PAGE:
Documentation:Learning Activities/General Peer Evaluation

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ACTIVITY 1. Peer Evaluation of Projects

1. I would characterize this as an extended peer assessment activity. Learners are developing individual projects, but the instructor's experience in the past is that the projects are rushed, poorly finished, often the marking criteria are referenced too late to permit in-depth responses to the requirement. The Peer Evaluation is successful for a number of reasons:

a. it forces learners to do an initial draft of their major project 7-10 days before the final project is due

b. learners get the benefit of feedback from a peer about the general quality of the project, and a peer's estimate of how the project meets (or fails to meet) the criteria for the assignment

c. in evaluating the peer evaluation the learner gets a different possibly deeper perspective on the meaning and weighting of the criteria for the project

d. the learners then get the opportunity to correct, fix and in some cases re-design their projects before submission for grading.

e. the exercise offers an opportunity to practices skills in the giving and receiving of feedback that are valuable

f. as the instructor reads and marks the peer evaluation reports it provides and opportunity to intervene if it is clear that some project has run off the tracks.

g. as the learners conduct the peer evaluation it provides an opportunity to clarify issues of interpretation of the project that otherwise might not be addressed until too late for correction.

h. with large projects the instructor does not always have sufficient time to provide timely formative assessment of the projects in development, feedback from peers, while sometimes variable in quality, is much better than no feedback at all.

i. this activity reduces the isolation of distance learners and promotes the notion of a learning community

2. The role of the instructor/facilitator is to

a.ensure that clear directions are given as to how the peer evaluation is to be conducted - estimated time, what to take notes of, mandatory items to report. This is in addition to the clear and concise directions and marking rubric for the projects.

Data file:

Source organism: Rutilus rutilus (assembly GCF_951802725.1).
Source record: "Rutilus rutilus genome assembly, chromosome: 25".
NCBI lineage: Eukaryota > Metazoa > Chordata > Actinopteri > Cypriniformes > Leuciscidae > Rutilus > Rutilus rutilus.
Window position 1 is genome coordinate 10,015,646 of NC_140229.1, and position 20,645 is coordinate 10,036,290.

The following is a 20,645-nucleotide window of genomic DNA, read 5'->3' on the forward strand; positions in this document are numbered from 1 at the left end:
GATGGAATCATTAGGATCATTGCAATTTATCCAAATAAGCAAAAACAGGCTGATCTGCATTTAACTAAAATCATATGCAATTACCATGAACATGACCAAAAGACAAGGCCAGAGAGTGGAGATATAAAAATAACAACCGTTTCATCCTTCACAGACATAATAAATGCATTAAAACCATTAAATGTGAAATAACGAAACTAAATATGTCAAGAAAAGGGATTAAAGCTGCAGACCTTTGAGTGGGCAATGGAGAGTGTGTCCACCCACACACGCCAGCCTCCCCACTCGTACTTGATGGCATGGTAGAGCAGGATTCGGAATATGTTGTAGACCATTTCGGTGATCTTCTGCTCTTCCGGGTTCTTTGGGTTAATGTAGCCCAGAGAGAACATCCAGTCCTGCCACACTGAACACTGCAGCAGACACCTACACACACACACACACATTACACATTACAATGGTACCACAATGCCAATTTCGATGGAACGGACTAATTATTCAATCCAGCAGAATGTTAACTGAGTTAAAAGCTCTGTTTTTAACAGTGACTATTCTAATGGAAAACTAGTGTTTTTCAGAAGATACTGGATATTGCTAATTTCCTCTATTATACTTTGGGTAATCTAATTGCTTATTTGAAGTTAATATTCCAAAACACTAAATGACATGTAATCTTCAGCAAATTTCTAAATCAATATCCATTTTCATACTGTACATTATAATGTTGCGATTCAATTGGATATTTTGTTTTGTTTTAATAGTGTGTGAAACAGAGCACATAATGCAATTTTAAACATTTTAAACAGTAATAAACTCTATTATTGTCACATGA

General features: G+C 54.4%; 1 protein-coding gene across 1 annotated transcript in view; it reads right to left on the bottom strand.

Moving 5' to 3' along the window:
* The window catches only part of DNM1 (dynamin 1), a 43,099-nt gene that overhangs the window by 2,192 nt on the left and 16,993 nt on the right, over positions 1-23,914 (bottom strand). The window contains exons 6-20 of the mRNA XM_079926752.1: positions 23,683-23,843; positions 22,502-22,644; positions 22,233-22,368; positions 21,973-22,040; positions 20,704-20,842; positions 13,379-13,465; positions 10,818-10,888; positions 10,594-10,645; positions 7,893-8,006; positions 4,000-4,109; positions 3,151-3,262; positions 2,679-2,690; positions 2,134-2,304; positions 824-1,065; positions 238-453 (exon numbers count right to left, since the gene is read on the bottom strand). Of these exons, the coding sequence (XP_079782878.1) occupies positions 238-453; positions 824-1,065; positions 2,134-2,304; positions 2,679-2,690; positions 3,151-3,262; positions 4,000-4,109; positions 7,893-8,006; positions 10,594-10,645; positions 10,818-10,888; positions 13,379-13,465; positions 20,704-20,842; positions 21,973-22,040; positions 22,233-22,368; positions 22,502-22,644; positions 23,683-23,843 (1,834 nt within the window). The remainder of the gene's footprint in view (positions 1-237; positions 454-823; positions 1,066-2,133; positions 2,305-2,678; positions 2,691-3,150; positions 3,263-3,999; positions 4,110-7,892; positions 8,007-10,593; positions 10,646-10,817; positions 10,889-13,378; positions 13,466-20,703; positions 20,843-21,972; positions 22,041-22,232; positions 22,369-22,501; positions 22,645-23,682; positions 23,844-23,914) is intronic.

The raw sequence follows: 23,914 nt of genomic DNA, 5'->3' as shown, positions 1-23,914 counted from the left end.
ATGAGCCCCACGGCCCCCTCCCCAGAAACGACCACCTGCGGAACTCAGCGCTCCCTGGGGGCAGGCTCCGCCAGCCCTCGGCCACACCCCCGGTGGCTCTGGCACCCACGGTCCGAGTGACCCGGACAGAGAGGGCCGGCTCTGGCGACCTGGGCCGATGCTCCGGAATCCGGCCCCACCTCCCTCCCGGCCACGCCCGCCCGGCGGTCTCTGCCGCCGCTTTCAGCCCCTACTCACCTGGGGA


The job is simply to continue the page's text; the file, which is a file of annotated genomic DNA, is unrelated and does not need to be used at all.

b. ensure that everyone has a "partner" to exchange papers with, or in odd number cases that a "triad" is created.

c. provide timing reminders for the exchange of projects, and for the submission of the reports,

d. mark the submissions and provide feedback to individuals and the class

e. intervene in case of non-compliance by a participant to ensure that each learner receives formative assessment of their project. The role of the learner/participant is to

a. prepare their draft project with sufficient quality and completion that it is suitable for peer evaluation

b. exchange the project at the appropriate time

c. provide appropriate and complete comments about the general quality and effectiveness of the project as per the instructions provided

d. return comments to the "partner" and to the instructor at the appropriate time.

e. to thank their partner for their comments, to interpret them at face value and not get into a hissy-fit with their peer evaluator

f. to reflect on the comments and make adjustments as they see appropriate to their project

3. This activity works well when

a. there is sufficient independence of projects that it is not feasible for one student to copy from the other

b. there is sufficient time in the course schedule to allow an appropriate exchange, evaluation, commenting and correction

c. there is sufficient maturity among the learners to see the win-win benefit to the participants

d. the partners in the exchange have not worked closely together before so there is objectivity in the assessment

e. the criteria for evaluation are reasonably clear and aligned with the learning goals for the course

f. there is time to teach the learners how to review and provide effective comments on smaller activities before taking on large ones This activity fails when

a. there is improper coordination and advanced warning of the activity and partnering

b. there is no evaluation and marks associated with the peer evaluation reports

c. there is insufficient buy-in from any participant(s) to provide a proper reciprocal review

d. there is insufficient time in the course schedule to do a thorough evaluation

4. Barriers or constraints There are no real barriers or constraints, but it does take time and effort so the class as a whole needs to value the activity as an opportunity to get feedback on their projects. I think it would work well when the activity is carried over a number of courses so that it becomes second nature for the learners to ask for a peer evaluation in both academic and professional endeavors.

5. How to share with others A exemplar documenting the practice could be created, along with a set of templates for instructions, rubrics and guidelines. In this case, I can also share evaluation reports from the learners who have reflected on the value of the peer evaluation as both a learning activity and as a method of getting formative feedback on their major projects. I would recommend this practice whenever major projects are involved for final assessments - particularly in professional training where the goal is to achieve / demonstrate the highest level of competence possible.